The Arbitrary Blue Seat by Shanna Roberts-Salée

 

A quilting androgynous man was feverishly staring

at the blue plastic chair next to him

 

while I was walking by the parking lot that morning

bag and phone in hand

Not noticing the arbitrary blue seat

 

Too preoccupied because I had

yet again

burnt my silky pink tongue with the acidic excuse for a coffee

they sell at that deli

 

Drowning the acrid black liquid in little containers of milk that was suspiciously warm

and tiny packets of sugar I shake for no reason.  Three. 

 

It still tasted blisteringly hot and bitter, and I kept walking

Wondering about the quiet man I had a moment ago neglected to see

Quilting his quilt, waiting for something.

 

Someone, perhaps.  I wondered yet again

as I retraced my steps, suddenly and inexplicably curious about the man

I walked past the parking lot.  I threw out the dregs of my stupid coffee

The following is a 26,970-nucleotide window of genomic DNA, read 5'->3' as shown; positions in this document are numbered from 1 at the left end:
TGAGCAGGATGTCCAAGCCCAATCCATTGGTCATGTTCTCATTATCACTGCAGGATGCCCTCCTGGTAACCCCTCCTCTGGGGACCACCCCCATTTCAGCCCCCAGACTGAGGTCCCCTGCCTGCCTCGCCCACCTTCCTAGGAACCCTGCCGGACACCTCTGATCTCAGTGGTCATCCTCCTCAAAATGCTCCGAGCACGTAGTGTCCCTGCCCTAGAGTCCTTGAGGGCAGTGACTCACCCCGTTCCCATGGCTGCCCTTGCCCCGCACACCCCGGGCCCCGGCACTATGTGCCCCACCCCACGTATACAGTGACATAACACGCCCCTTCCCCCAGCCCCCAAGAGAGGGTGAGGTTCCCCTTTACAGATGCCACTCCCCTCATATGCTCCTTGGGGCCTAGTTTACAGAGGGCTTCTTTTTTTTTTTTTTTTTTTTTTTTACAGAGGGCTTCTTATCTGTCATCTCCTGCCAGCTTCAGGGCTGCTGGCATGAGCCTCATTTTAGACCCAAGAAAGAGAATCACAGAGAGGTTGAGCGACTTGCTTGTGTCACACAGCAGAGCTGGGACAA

He wasn’t there.

 

But I saw the arbitrary blue seat

It wasn’t so arbitrary anymore.

 

There were now two blue seats alone

by the sidewalk

Sitting quietly together

 

But no man anymore. 

Quiet, still.

I walked cautiously towards the left one and inexplicably

I cried.  I cried until the sun went down.

Shanna Roberts Salée is 24 years old and at a loss for describing herself. She graduated from the Communication Studies program at Concordia University in 2009 and spent a large portion of the following years travelling all over. She enjoys off-colour jokes, Douglas Coupland and all things Bob Dylan. Her eternal struggle between travelling and pursuing a career in the movie industry has not been put to rest. In the meantime, she is trying to get her first novel published, The Juilliards, the tale of a morally questionable suburban family. She currently lives in Montreal and has no pets.

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